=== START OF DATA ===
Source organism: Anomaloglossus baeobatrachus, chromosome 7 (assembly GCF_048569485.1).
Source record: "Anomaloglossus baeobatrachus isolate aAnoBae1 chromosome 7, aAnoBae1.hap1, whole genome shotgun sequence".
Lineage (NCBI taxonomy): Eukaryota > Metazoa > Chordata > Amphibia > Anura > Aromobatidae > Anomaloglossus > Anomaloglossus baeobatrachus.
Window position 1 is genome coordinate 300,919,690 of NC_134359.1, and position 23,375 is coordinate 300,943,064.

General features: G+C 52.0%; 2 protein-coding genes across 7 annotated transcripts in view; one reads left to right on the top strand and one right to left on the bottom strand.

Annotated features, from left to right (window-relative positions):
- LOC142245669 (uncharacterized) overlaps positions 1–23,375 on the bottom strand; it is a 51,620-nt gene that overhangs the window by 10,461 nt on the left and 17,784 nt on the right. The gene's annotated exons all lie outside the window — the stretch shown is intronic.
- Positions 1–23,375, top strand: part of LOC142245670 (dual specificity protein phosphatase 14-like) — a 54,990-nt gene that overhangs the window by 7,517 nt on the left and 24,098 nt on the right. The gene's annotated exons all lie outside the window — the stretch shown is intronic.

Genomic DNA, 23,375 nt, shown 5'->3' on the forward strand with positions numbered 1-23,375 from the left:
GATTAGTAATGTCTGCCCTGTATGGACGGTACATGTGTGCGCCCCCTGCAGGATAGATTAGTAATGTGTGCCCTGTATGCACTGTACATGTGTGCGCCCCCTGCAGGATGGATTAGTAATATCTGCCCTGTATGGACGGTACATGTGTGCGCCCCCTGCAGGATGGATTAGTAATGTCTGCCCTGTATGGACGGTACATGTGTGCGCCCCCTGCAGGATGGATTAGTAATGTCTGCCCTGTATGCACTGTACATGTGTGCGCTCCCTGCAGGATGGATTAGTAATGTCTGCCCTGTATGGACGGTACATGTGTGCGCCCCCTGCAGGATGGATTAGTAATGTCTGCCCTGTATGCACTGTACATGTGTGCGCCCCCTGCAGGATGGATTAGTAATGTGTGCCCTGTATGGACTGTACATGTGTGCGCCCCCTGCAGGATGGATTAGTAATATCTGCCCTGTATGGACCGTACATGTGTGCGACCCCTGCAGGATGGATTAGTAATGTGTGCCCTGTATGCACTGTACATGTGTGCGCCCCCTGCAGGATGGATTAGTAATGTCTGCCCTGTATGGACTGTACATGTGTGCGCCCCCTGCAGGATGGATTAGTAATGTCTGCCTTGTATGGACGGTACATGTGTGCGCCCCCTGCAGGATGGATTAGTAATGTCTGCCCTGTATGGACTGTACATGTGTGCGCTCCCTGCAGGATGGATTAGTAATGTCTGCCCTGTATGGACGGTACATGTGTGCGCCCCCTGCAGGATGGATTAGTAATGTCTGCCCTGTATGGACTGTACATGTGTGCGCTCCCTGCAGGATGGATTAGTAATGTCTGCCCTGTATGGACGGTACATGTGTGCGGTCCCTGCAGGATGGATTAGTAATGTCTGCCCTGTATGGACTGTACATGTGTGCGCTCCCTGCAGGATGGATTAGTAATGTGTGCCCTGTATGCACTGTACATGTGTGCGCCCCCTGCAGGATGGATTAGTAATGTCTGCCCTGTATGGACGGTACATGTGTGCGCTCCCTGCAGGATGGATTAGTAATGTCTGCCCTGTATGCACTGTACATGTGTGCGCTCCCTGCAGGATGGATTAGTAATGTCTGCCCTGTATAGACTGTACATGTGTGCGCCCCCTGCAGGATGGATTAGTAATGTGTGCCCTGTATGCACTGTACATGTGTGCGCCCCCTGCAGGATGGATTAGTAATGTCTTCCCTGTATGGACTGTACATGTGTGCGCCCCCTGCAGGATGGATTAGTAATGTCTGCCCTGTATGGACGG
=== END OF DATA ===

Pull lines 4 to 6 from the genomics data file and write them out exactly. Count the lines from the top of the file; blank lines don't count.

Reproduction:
Window position 1 is genome coordinate 300,919,690 of NC_134359.1, and position 23,375 is coordinate 300,943,064.

General features: G+C 52.0%; 2 protein-coding genes across 7 annotated transcripts in view; one reads left to right on the top strand and one right to left on the bottom strand.

Annotated features, from left to right (window-relative positions):